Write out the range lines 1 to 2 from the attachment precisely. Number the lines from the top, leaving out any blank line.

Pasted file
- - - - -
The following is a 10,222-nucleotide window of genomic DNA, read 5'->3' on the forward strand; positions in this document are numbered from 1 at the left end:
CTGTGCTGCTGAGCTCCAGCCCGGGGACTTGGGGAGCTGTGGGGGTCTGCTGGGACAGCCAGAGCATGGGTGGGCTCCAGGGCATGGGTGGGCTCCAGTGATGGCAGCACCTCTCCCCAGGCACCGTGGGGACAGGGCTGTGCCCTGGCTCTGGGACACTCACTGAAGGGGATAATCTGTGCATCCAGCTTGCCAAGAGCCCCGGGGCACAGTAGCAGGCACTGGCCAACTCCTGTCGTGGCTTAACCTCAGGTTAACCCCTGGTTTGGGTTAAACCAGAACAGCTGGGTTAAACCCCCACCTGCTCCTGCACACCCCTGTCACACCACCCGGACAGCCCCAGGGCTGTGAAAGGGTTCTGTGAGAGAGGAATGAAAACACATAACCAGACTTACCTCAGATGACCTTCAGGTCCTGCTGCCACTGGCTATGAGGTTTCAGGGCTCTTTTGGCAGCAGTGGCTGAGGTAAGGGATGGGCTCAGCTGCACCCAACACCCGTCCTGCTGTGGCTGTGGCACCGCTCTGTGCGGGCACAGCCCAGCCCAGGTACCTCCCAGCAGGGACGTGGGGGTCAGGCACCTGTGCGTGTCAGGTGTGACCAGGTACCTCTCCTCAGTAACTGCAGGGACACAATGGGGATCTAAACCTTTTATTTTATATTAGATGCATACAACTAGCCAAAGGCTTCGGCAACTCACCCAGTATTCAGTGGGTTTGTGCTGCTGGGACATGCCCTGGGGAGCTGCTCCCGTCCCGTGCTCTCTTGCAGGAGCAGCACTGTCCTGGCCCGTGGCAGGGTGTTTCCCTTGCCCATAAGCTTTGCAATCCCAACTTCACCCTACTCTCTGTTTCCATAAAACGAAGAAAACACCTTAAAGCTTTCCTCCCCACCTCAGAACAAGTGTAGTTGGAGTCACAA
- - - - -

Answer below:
The following is a 10,222-nucleotide window of genomic DNA, read 5'->3' on the forward strand; positions in this document are numbered from 1 at the left end:
CTGTGCTGCTGAGCTCCAGCCCGGGGACTTGGGGAGCTGTGGGGGTCTGCTGGGACAGCCAGAGCATGGGTGGGCTCCAGGGCATGGGTGGGCTCCAGTGATGGCAGCACCTCTCCCCAGGCACCGTGGGGACAGGGCTGTGCCCTGGCTCTGGGACACTCACTGAAGGGGATAATCTGTGCATCCAGCTTGCCAAGAGCCCCGGGGCACAGTAGCAGGCACTGGCCAACTCCTGTCGTGGCTTAACCTCAGGTTAACCCCTGGTTTGGGTTAAACCAGAACAGCTGGGTTAAACCCCCACCTGCTCCTGCACACCCCTGTCACACCACCCGGACAGCCCCAGGGCTGTGAAAGGGTTCTGTGAGAGAGGAATGAAAACACATAACCAGACTTACCTCAGATGACCTTCAGGTCCTGCTGCCACTGGCTATGAGGTTTCAGGGCTCTTTTGGCAGCAGTGGCTGAGGTAAGGGATGGGCTCAGCTGCACCCAACACCCGTCCTGCTGTGGCTGTGGCACCGCTCTGTGCGGGCACAGCCCAGCCCAGGTACCTCCCAGCAGGGACGTGGGGGTCAGGCACCTGTGCGTGTCAGGTGTGACCAGGTACCTCTCCTCAGTAACTGCAGGGACACAATGGGGATCTAAACCTTTTATTTTATATTAGATGCATACAACTAGCCAAAGGCTTCGGCAACTCACCCAGTATTCAGTGGGTTTGTGCTGCTGGGACATGCCCTGGGGAGCTGCTCCCGTCCCGTGCTCTCTTGCAGGAGCAGCACTGTCCTGGCCCGTGGCAGGGTGTTTCCCTTGCCCATAAGCTTTGCAATCCCAACTTCACCCTACTCTCTGTTTCCATAAAACGAAGAAAACACCTTAAAGCTTTCCTCCCCACCTCAGAACAAGTGTAGTTGGAGTCACAA